Another thing to note: We kept getting calls from his Occupational Therapist to come and get him early due to sickness. When Chris would arrive, Bryce seemed fine. The cough would stop, and he would be fine the rest of the day. I knew that he wasn't sick or contagious at that point but couldn't pinpoint the problem. After witnessing an asthma spell after taking him to Rock The Spectrum, we figured out that extensive exercise is a trigger. Mystery solved!
4. DNA TESTING: The final step was autism-related testing recommended by Bryce's neurologist. It was more blood work - Bryce was a pro by the time we got to this round. He knew the drill and pushed through to get his band-aid, his badge of honor for being such a brave boy! ☺ The test results just came back last week and have given us a glimmer of hope ... a deficiency in carnatine. Why hope? Maybe this is actually something that we can do differently to help him! It's very discouraging when your child is clearly struggling and there's nothing in your power to make it all better. It's not like a cold that eventually goes away. It's also not like asthma that can be managed or a disease that can be treated with medication. Autism is an entirely different diagnosis that is complex without clear answers - only recommendations that may or may not work for your child.
Studies show that deficiency in carnatine can affect your brain. Sources of carnatine are breast milk, cow milk, formula, red meat, and eggs. Carnatine is not in fruits, vegetables, or carbs - a large portion of Bryce's menu. The timeline makes sense in our siutation. I stopped nursing him at 18 months. Soon after ... development stopped, regression began, and one year later, he was officially diagnosed with Autism. His diet did not include milk, red meat, or eggs. Water has always been his primary drink due to eczema reactions to cow milk.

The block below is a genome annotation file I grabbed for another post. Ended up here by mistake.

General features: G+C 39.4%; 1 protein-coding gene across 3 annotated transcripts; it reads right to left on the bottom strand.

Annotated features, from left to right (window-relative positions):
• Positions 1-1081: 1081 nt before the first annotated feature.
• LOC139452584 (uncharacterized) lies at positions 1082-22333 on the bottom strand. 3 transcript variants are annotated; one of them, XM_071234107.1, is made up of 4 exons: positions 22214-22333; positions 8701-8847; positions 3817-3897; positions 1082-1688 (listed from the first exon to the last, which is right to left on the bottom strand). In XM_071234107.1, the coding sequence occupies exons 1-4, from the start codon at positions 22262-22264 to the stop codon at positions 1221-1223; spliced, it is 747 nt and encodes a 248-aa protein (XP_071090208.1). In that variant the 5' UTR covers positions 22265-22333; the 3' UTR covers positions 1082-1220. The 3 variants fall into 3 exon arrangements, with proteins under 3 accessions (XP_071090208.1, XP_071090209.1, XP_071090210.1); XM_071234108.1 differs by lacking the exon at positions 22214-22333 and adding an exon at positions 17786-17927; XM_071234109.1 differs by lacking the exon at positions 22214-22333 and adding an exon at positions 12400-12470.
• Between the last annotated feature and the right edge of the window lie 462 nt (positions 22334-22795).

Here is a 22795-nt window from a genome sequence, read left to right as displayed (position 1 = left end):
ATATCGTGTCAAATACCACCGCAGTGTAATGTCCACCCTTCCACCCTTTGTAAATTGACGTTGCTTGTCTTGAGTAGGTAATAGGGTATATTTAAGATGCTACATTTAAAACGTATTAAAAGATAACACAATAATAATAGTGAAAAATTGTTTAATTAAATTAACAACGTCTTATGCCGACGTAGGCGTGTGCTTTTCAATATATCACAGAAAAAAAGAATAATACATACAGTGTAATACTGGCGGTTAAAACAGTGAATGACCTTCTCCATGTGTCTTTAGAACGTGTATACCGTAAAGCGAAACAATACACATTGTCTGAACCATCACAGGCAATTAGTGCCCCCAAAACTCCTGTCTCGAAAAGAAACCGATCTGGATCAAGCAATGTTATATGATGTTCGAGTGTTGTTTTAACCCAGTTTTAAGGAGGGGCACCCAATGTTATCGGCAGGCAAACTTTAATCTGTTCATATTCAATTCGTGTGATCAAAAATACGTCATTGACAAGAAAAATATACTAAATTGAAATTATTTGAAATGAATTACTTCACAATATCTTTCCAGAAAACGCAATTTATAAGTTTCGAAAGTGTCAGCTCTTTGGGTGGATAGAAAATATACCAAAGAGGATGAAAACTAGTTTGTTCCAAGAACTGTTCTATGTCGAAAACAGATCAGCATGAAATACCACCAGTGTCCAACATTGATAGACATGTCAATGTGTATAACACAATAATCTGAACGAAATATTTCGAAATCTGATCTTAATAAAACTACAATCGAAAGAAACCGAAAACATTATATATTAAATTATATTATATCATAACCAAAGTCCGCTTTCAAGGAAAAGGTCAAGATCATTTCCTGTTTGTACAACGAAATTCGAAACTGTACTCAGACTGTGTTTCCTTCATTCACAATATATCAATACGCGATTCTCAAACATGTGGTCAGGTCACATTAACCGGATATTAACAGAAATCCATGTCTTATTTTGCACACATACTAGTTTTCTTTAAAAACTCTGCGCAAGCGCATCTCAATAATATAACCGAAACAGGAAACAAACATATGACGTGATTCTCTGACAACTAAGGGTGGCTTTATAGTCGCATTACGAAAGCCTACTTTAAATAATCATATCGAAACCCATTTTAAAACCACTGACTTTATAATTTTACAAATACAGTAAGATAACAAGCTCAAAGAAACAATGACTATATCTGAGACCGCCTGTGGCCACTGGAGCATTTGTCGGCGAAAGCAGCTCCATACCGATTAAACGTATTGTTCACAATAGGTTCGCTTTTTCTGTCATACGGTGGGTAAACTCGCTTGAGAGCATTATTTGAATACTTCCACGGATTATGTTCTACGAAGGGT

When I googled "carnatine", I saw this answer to the question "What is carnatine deficiency?"
Signs and symptoms of primary carnitine deficiency typically appear during infancy or early childhood and can include severe brain dysfunction (encephalopathy), a weakened and enlarged heart (cardiomyopathy), confusion, vomiting, muscle weakness, and low blood sugar (hypoglycemia).Jun 12, 2018
Yikes! Until we recently changed his gluten intake, his list of foods was short. We are encouraged that Bryce is now eating more foods which includes bites of steak and LOTS of eggs! He loves to crack 'em and eat 'em. ☺
We are waiting for Bryce's neurologist to call us with the DNA results. Once we have that information, we will make our next plan of action and continue to navigate our way along this Autism Journey. Feel free to join the ride on our blog to learn more about "our kids".